The challenge of any historical drama is to engage us so that we’re not passively observing a pageant of events but actively involved in the characters and their story. Screenwriter Julian Fellowes has drawn on many sources to create a witty, often gripping screenplay that tells a story many people may not know about the teenage girl who was crowned Queen of England in 1837—and how her life was often cruelly manipulated, both before and after…
Director Jean-Marc Vallée, who made the wonderful French-language Canadian film C.R.A.Z.Y., handles the many characters and their intrigues with grace and skill, so that even someone who knows little or nothing of this period, like me, can follow it all and understand most of it. (My wife, the Anglophile, had no such problems.) The settings are majestic, the costumes quite beautiful, but the icing on this cake is the cast, led by Emily Blunt as the willful young woman who knows her own mind, Rupert Friend as her cousin Albert, of Germany, who transcends the ritual of arranged marriage to become the great love of Victoria’s life, the always-wonderful Miranda Richardson as Victoria’s much-disparaged mother, the Duchess of Kent, the versatile Mark Strong as her strong-willed advisor Sir John Conroy, Paul Bettany as the young Queen’s cunning advisor Lord Melbourne, Thomas Kretschmann as Albert’s calculating uncle King Leopold of Belgium, Jim Broadbent in a vibrant cameo as King William, and Harriet Walter as his widow, Queen Adelaide.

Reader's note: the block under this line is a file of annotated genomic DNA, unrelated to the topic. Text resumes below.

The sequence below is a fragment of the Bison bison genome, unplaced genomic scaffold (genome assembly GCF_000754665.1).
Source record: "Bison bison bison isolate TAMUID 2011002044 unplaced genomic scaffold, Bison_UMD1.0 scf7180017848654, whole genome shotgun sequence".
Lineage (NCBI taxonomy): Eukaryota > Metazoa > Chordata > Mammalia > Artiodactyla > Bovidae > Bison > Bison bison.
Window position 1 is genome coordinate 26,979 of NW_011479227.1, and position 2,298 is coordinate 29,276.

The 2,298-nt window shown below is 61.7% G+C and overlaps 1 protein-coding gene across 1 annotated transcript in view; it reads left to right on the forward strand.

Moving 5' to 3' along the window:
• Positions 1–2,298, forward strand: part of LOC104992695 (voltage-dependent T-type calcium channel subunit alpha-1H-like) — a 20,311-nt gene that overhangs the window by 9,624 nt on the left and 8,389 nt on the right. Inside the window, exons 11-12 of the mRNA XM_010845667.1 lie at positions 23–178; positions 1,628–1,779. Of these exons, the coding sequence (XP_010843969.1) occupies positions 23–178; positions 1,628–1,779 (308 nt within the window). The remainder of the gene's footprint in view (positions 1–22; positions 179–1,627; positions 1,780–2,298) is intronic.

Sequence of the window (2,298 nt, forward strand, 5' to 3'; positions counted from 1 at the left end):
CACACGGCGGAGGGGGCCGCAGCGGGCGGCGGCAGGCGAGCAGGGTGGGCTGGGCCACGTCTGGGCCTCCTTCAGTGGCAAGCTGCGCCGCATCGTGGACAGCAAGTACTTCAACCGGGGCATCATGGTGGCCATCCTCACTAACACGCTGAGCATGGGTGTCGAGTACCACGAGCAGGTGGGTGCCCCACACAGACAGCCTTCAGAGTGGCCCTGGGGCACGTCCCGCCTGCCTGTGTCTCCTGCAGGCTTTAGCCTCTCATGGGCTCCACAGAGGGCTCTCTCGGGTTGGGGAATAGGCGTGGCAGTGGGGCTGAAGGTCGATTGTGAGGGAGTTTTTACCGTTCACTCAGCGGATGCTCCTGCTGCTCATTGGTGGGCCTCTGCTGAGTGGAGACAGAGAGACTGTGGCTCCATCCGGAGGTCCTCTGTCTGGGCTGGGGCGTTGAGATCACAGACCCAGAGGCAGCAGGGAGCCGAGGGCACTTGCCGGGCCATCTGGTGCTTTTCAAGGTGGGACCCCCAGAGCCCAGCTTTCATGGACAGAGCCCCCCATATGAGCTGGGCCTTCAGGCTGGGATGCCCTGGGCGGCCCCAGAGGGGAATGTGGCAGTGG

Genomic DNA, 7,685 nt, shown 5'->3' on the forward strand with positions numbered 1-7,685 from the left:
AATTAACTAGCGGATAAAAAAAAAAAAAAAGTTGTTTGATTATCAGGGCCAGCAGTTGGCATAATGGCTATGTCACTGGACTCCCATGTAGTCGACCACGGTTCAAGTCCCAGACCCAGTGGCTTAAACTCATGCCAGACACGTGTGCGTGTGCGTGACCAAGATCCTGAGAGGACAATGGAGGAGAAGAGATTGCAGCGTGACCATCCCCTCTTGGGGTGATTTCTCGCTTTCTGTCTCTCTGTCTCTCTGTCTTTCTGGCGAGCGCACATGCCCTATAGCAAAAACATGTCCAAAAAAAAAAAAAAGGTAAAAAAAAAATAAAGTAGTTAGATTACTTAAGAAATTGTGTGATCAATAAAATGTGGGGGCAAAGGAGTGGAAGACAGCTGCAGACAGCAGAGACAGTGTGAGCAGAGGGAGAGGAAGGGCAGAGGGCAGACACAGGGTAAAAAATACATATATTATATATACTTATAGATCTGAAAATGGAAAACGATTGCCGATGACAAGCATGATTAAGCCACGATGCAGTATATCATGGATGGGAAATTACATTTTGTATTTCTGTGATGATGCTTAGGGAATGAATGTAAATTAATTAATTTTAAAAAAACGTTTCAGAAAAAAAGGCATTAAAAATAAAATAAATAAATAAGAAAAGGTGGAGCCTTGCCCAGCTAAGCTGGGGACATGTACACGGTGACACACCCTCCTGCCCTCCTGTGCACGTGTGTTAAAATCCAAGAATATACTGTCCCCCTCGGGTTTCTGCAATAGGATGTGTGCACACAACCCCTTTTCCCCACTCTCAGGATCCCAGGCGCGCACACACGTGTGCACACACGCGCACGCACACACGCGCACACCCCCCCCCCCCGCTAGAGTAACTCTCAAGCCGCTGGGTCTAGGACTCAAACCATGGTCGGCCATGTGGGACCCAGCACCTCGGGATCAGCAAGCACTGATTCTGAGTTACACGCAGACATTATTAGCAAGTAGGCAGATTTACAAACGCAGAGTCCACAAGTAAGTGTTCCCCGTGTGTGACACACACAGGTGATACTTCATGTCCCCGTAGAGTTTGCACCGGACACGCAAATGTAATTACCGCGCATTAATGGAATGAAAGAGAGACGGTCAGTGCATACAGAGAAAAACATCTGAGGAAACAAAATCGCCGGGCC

The Young Victoria brings an interesting chapter of British history to life in fine fashion. And if the conflicts in the early part of the story are more compelling than those that follow, it’s a minor quibble for a solid piece of entertainment.